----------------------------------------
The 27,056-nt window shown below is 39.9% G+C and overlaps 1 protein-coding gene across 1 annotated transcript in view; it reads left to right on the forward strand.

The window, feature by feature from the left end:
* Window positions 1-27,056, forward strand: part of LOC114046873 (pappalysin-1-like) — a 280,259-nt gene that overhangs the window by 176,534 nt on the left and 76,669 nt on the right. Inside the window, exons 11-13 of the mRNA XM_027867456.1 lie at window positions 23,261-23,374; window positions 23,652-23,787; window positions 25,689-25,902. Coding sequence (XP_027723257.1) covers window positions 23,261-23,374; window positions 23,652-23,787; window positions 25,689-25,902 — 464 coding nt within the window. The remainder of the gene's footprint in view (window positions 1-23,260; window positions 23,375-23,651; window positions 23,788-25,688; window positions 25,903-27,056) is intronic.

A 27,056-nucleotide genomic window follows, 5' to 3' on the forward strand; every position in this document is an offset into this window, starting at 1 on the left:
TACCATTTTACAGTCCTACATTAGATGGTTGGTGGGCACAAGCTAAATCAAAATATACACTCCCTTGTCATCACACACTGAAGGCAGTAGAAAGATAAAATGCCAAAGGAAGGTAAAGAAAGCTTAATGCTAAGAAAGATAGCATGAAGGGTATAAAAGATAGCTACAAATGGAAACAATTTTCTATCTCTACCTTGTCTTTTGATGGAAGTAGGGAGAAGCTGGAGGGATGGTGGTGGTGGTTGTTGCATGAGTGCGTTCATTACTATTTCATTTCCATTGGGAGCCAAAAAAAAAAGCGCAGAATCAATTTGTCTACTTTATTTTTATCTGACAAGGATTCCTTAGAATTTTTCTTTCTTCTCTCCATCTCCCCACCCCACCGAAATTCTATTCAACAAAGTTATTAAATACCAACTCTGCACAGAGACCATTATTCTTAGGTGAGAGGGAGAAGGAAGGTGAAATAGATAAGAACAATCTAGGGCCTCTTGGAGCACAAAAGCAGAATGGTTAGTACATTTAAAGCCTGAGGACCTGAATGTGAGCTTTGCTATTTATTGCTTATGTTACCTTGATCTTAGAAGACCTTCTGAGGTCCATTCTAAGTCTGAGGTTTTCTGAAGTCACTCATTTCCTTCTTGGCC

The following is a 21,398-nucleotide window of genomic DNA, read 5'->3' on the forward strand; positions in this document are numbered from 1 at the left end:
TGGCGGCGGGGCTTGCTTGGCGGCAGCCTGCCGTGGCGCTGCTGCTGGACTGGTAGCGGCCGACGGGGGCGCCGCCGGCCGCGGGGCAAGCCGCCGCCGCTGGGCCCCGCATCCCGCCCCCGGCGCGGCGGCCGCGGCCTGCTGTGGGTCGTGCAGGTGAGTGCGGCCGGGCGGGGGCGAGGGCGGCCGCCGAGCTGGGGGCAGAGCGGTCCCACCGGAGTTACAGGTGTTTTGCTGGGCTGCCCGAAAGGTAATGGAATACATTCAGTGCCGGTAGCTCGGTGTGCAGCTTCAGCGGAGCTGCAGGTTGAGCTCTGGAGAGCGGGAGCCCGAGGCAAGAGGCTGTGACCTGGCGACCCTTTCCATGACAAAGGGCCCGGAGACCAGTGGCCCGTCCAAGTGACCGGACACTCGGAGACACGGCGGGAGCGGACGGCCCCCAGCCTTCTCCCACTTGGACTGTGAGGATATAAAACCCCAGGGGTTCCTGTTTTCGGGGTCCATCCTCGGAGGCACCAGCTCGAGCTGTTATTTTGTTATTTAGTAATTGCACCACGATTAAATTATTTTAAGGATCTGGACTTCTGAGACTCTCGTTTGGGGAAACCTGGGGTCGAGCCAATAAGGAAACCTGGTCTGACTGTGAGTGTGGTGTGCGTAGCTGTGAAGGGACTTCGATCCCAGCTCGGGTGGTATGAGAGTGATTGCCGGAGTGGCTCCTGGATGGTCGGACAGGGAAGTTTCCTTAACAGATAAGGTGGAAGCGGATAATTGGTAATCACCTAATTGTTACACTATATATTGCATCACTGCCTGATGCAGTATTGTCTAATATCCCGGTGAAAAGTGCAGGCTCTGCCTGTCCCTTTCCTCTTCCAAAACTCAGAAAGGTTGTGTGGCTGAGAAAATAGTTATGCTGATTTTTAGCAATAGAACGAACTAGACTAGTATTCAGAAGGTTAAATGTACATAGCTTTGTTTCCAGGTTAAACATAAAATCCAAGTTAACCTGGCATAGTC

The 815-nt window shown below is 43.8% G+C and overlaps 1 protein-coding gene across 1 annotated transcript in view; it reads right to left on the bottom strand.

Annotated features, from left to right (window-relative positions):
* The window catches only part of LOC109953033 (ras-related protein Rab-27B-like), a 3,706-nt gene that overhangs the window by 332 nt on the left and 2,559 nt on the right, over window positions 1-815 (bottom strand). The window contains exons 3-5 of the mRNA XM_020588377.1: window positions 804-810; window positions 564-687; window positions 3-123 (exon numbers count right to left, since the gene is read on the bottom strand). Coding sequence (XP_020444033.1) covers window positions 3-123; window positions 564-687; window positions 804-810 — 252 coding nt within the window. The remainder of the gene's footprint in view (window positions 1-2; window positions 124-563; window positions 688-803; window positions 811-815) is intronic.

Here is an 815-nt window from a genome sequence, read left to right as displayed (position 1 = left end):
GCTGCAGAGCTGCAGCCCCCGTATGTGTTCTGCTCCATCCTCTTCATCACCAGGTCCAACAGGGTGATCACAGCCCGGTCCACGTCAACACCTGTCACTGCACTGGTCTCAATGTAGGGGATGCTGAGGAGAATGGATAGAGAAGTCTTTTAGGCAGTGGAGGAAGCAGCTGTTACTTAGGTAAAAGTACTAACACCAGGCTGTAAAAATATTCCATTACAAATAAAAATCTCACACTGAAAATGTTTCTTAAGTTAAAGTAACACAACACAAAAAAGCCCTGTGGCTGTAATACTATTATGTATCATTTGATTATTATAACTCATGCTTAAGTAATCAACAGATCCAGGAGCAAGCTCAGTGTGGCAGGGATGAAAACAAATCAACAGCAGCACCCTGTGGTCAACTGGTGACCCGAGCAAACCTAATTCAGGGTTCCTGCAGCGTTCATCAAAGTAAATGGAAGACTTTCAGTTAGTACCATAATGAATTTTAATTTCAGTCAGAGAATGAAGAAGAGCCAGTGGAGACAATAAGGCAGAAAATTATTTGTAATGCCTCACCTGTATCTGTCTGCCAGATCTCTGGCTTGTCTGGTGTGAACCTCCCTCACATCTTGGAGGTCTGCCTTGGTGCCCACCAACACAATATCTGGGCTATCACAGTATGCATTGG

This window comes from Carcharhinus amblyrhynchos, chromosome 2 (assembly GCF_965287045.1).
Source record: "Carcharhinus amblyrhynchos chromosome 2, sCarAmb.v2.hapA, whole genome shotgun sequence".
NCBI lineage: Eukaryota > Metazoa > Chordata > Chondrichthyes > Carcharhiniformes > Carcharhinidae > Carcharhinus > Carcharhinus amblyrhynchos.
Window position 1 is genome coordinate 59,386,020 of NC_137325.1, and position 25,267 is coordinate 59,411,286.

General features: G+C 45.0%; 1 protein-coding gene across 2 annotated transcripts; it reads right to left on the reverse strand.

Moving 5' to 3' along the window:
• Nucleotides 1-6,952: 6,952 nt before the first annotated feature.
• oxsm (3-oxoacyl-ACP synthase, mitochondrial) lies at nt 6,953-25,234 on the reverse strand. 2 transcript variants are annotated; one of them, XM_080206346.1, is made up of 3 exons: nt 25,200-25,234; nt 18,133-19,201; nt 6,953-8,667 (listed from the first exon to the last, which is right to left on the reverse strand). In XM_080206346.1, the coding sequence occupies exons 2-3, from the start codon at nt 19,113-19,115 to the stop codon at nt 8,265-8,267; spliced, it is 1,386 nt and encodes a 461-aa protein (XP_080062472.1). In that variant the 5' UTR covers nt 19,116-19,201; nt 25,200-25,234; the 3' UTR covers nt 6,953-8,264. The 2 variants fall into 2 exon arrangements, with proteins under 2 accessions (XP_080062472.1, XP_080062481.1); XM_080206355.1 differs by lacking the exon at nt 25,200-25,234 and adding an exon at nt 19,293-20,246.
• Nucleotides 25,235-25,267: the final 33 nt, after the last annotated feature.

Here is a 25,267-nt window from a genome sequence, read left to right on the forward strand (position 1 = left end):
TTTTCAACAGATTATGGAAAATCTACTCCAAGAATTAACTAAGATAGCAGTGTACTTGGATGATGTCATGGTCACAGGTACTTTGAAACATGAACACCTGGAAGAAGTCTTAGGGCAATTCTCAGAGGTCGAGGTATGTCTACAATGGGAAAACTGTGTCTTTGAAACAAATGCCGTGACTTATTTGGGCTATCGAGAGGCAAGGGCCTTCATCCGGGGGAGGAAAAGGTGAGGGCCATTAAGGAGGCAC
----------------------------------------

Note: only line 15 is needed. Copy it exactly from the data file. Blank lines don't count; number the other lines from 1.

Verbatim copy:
NCBI lineage: Eukaryota > Metazoa > Chordata > Chondrichthyes > Carcharhiniformes > Carcharhinidae > Carcharhinus > Carcharhinus amblyrhynchos.